HeadOfCampaigns238 karma

Hi great question! Check out ballotready.org -- they break down the issues in a very objective way with all the info you need to vote!

Valdrax130 karma

As someone who is reaching middle age and can no longer really consider myself young, I'm actually a bit more interested if you know whether an old saw is true about aging and increased conservatism.

Do people grow more conservative with age, or do their beliefs stay the same and get left behind, or do they move in waves of static belief as older people die off and younger people start voting?

I know I've stayed pretty liberal overall as I've aged despite other shifts in beliefs, but is that typical or does polling & demographic data indicate that's normal or not?

HeadOfCampaigns229 karma

When we look at Gen Z (those born after 1999), we're seeing that 49% of them identify as moderate (on the spectrum of conservative to liberal) and that 47% of them identify as either "independent" or "unaffiliated." Increasingly, young people aren't identifying with either political party, which gives way to the potential for the parties to fundamentally change to better reflect the values, experiences, and identities of the next generation.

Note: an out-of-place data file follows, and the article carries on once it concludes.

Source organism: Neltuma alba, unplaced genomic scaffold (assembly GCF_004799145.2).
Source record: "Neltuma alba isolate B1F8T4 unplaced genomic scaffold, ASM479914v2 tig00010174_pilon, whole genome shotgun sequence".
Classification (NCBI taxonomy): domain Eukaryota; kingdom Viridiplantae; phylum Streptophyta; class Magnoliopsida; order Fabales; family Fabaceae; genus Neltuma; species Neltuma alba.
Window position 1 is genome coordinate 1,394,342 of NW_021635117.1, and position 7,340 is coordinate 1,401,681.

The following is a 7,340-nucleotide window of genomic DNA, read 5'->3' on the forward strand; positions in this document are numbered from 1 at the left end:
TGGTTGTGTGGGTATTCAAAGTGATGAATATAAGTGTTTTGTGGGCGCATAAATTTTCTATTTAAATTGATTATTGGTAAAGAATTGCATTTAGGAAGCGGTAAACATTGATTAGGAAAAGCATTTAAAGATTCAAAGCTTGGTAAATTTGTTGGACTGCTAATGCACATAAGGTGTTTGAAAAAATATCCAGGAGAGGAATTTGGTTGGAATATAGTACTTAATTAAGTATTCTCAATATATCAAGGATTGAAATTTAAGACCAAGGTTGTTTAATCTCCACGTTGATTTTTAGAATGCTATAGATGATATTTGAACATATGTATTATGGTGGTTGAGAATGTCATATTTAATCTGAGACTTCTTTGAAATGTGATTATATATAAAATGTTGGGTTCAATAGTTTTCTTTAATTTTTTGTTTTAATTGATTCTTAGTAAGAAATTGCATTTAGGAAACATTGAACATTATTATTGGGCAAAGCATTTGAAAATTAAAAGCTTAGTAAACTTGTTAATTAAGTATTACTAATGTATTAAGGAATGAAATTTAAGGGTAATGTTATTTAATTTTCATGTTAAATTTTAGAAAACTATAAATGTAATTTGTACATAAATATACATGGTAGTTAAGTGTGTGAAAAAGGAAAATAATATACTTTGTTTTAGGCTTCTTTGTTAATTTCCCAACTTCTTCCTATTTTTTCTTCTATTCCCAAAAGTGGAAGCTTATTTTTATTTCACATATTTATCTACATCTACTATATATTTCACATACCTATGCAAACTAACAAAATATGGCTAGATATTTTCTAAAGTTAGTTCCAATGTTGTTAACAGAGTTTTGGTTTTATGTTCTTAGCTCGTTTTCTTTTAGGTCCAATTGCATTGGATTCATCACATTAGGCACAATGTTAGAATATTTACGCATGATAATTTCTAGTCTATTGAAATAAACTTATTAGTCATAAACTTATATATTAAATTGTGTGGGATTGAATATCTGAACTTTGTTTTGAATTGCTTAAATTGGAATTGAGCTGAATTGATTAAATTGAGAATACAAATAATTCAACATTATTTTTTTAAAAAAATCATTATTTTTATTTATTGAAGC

thekajl126 karma

Hi Abby and Michaela,

What are some of the biggest misconceptions you see in how the media portrays young people and their voting habits?

Thanks! Keep up the good work!

HeadOfCampaigns266 karma

Amazing question -- the media has such an important role in influencing civic participation. When the media covers that "young people don't vote" or "young people won't turn out" this actually demobilizes young people, and normalizes the behavior to abstain from voting. It also excludes the fact that many systems and processes are set up to suppress the youth vote. Statements like this ignore completely the physical, psychological, and social barriers that prevent young people from voting, and portrays this generation as apathetic or disengaged.

You can read more here: https://www.washingtonpost.com/news/monkey-cage/wp/2018/11/05/how-news-coverage-came-to-devalue-voters-and-what-could-make-it-better/?noredirect=on&utm_term=.d43300b6a3cf

xXNuclearTacoXx84 karma

Can I drop my ballot off at a different polling station than the one I was assigned at? I live in California and am 2 hours away from home. For college.

HeadOfCampaigns123 karma

Hi there! If you voted by absentee, you'll need to ensure it gets to your local board of elections by three days after the Election. Definitely put it in the mail today and express it. You shouldn't drop it off at a different polling place as it won't be counted.